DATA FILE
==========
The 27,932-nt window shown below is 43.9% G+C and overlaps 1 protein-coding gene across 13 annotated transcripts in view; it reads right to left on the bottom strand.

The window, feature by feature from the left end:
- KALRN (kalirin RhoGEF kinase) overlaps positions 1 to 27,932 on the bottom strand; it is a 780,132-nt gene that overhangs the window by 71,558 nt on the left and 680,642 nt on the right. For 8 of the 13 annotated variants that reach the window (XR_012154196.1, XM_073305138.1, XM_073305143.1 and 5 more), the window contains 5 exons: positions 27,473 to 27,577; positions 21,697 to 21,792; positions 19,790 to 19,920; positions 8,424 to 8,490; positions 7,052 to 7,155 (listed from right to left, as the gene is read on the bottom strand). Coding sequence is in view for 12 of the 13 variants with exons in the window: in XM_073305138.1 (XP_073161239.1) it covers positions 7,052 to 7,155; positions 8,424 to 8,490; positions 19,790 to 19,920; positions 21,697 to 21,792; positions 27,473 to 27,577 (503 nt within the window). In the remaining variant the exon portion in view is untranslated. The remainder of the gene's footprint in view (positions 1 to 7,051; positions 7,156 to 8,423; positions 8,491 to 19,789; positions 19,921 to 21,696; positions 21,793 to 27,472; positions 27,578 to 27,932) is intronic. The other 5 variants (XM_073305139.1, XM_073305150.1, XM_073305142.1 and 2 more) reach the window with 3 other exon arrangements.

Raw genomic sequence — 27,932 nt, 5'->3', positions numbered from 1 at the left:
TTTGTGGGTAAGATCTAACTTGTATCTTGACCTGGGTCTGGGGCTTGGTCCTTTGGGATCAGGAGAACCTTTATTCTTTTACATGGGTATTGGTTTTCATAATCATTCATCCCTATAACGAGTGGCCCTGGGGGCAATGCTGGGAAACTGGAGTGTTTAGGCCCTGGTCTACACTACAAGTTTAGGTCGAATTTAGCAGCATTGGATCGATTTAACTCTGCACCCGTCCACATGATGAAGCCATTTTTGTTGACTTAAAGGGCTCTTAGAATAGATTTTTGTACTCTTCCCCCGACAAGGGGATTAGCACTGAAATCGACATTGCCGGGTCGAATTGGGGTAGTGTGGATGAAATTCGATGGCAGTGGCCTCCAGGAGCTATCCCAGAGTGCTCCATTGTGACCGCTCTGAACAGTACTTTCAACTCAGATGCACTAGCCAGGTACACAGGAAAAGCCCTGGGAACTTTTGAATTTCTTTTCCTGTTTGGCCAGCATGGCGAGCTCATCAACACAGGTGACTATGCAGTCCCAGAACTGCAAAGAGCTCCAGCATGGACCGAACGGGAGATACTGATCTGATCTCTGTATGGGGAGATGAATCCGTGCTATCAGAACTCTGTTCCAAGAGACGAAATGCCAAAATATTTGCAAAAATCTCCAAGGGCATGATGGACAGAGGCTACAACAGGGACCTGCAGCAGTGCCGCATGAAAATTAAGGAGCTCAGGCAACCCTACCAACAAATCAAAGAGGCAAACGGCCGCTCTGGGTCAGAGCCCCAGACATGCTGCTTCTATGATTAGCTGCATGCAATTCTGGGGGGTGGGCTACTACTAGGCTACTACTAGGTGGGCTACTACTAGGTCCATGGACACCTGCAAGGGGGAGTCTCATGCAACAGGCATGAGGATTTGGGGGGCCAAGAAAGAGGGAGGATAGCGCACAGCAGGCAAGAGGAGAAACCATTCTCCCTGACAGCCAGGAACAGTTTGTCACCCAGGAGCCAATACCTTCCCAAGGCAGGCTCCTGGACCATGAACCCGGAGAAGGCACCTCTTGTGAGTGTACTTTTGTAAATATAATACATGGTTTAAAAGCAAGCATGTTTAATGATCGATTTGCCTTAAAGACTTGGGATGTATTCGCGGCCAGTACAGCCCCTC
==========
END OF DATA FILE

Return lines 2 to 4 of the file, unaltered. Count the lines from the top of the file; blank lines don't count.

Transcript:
The window, feature by feature from the left end:
- KALRN (kalirin RhoGEF kinase) overlaps positions 1 to 27,932 on the bottom strand; it is a 780,132-nt gene that overhangs the window by 71,558 nt on the left and 680,642 nt on the right. For 8 of the 13 annotated variants that reach the window (XR_012154196.1, XM_073305138.1, XM_073305143.1 and 5 more), the window contains 5 exons: positions 27,473 to 27,577; positions 21,697 to 21,792; positions 19,790 to 19,920; positions 8,424 to 8,490; positions 7,052 to 7,155 (listed from right to left, as the gene is read on the bottom strand). Coding sequence is in view for 12 of the 13 variants with exons in the window: in XM_073305138.1 (XP_073161239.1) it covers positions 7,052 to 7,155; positions 8,424 to 8,490; positions 19,790 to 19,920; positions 21,697 to 21,792; positions 27,473 to 27,577 (503 nt within the window). In the remaining variant the exon portion in view is untranslated. The remainder of the gene's footprint in view (positions 1 to 7,051; positions 7,156 to 8,423; positions 8,491 to 19,789; positions 19,921 to 21,696; positions 21,793 to 27,472; positions 27,578 to 27,932) is intronic. The other 5 variants (XM_073305139.1, XM_073305150.1, XM_073305142.1 and 2 more) reach the window with 3 other exon arrangements.

Raw genomic sequence — 27,932 nt, 5'->3', positions numbered from 1 at the left: